Step/Second-Parent Adoptions

What is a step-parent adoption?

Most commonly, it is a situation where a man is married to a woman who has a child from a prior marriage or relationship, and the man wants to adopt her child. It could also be the case that the man has a child from a prior relationship, and the woman wants to adopt the child.

How do I start?

If you call us for a free consultation regarding a step-parent adoption, we will explain to you the steps that are involved, and the logical order to proceed. How to start depends on the facts of your particular case.

How long do we have to be married?

There is no hard and fast rule on how long you have to be married for a step-parent adoption to be granted. In fact, you don’t have to be married at all to adopt the child of your partner. (See the next two questions.) The court is looking at the commitment between the custodial parent and the person seeking to adopt. The length of the relationship is a factor. There is no statutory time requirement, but one year is acceptable to most courts.

Do we have to be married?

No. Marriage is not a requirement in the adoption laws in the state of Washington.

What is a second-parent adoption?

It is basically the same as step-parent adoption, except that the custodial biological (or legal) parent and the adopting parent are not married to one another. Not all couples marry these days. Many couples who are in long-term committed relationships want to adopt the child of the other partner. This can include same-sex couples and opposite sex couples. So long as the person seeking to become the parent is qualified and capable of being a good parent, a second-parent adoption is generally possible. The court is interested in what is in the best interest of the child.

What happens to the child support obligation of the non-custodial parent?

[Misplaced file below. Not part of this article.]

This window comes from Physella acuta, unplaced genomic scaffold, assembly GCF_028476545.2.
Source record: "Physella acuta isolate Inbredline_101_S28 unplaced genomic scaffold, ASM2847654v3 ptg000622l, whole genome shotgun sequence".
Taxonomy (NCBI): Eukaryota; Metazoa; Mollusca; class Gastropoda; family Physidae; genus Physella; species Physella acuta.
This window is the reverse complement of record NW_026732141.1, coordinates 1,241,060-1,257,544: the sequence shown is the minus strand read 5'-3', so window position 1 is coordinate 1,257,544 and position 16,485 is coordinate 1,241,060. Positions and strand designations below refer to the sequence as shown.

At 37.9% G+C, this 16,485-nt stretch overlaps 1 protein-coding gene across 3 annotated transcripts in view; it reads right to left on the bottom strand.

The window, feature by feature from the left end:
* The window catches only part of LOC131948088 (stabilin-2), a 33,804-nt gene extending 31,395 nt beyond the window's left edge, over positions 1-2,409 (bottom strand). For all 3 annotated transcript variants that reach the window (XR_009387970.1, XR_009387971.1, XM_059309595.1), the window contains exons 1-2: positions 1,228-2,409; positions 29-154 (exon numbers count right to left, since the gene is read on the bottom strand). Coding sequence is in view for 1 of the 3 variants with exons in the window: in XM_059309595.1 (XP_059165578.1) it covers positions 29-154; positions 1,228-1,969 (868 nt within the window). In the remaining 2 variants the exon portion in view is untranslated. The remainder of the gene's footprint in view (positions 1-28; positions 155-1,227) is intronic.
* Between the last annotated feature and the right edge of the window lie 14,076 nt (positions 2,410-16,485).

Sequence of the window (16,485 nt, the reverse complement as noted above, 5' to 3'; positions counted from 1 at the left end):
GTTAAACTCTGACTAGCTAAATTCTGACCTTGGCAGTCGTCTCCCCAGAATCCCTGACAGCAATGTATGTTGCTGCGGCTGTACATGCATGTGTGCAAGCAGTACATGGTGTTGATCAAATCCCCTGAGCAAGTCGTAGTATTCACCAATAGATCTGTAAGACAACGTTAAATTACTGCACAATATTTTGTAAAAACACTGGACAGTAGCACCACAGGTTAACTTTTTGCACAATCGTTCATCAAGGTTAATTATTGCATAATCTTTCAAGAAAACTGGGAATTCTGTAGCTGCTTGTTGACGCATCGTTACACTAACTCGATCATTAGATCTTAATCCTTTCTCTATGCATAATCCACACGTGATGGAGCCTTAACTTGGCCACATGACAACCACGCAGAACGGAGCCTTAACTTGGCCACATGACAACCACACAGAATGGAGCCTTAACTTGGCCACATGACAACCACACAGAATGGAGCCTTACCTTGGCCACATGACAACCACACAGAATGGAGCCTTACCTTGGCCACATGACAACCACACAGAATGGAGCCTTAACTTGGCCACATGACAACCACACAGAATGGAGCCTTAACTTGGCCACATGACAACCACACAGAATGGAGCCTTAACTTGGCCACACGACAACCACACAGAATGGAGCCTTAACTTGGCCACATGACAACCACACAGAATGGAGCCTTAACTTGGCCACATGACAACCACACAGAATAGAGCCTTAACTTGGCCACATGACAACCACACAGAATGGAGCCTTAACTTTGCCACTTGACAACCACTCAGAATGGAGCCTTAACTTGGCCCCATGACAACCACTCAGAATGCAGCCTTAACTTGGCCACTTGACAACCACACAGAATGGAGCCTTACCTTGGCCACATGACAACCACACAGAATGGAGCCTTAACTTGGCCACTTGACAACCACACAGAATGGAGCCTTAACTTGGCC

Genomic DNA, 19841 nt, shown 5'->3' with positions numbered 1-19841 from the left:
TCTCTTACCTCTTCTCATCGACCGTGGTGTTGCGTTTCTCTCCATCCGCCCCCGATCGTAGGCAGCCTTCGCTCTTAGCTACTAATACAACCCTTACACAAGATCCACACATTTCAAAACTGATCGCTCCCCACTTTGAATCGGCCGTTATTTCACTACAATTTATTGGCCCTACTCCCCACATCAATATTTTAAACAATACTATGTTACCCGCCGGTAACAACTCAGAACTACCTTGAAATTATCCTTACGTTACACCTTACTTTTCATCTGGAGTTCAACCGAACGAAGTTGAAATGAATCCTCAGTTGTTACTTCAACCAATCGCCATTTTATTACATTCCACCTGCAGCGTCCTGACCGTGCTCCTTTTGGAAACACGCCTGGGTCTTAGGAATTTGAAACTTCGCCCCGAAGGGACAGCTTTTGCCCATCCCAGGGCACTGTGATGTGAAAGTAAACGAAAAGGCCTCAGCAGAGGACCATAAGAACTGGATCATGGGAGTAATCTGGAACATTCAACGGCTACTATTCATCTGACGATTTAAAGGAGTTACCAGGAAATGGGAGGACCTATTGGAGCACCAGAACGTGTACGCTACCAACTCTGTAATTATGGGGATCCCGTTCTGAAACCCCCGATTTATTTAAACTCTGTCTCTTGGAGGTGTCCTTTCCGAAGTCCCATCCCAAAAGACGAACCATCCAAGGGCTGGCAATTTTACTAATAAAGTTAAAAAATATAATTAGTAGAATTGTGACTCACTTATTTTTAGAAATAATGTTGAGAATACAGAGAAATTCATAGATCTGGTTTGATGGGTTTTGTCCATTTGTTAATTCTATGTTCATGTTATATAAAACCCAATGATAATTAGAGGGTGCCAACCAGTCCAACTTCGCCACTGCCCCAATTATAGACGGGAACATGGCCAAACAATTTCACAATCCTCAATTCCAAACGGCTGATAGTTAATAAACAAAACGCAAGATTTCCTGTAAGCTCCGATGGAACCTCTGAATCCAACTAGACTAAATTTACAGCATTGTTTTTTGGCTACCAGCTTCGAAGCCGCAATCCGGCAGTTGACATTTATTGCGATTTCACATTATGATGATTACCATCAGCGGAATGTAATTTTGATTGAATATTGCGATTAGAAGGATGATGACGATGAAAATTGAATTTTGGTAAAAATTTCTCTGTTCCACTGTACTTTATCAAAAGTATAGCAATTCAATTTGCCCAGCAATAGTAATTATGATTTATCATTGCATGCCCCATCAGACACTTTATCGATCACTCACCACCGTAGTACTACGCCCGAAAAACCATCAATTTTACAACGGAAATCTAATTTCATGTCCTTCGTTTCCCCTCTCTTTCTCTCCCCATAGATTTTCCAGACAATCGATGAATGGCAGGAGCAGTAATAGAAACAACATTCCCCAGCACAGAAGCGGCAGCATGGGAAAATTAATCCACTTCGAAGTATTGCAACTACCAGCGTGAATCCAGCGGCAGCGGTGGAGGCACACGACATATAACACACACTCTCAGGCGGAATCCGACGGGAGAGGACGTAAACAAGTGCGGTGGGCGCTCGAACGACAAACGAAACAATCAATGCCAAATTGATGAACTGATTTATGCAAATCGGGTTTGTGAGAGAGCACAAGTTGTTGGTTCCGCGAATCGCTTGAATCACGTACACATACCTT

When the parental rights of the non-custodial parent (usually the biological father) are terminated as part of the adoption proceeding, any future child support obligation he has comes to an end. The termination of his parental rights does nothing to any past-due child support obligation he might have. However, it is sometimes possible for the past-due child support obligation to be forgiven if all parties, including the custodial parent, agree.

Does the child get a new birth certificate?

Yes. At the final court hearing, a Decree of Adoption will be entered by the court. The Decree of Adoption will request or direct the Department of Health in Washington (or a similar department in the state of the child’s birth, if other than Washington) to issue a new birth certificate for the child simply substituting in the name of the adoptive parent for the non-custodial parent whose rights were terminated. The new birth certificate will look just like all other birth certificates. There will be no mention of adoption on the birth certificate. Anyone looking at the birth certificate would logically presume the adoptive parent was the biological parent.

Does the child’s name change as a part of the step-adoption?

Usually, the child’s name is changed by the Decree of Adoption. The change would be reflected on the child’s new birth certificate. However, the child’s name might not be changed. If the child is older, say in his/her mid-teens, he/she might not want the name changed. This is an area of great flexibility. Some people are very creative when it comes to names.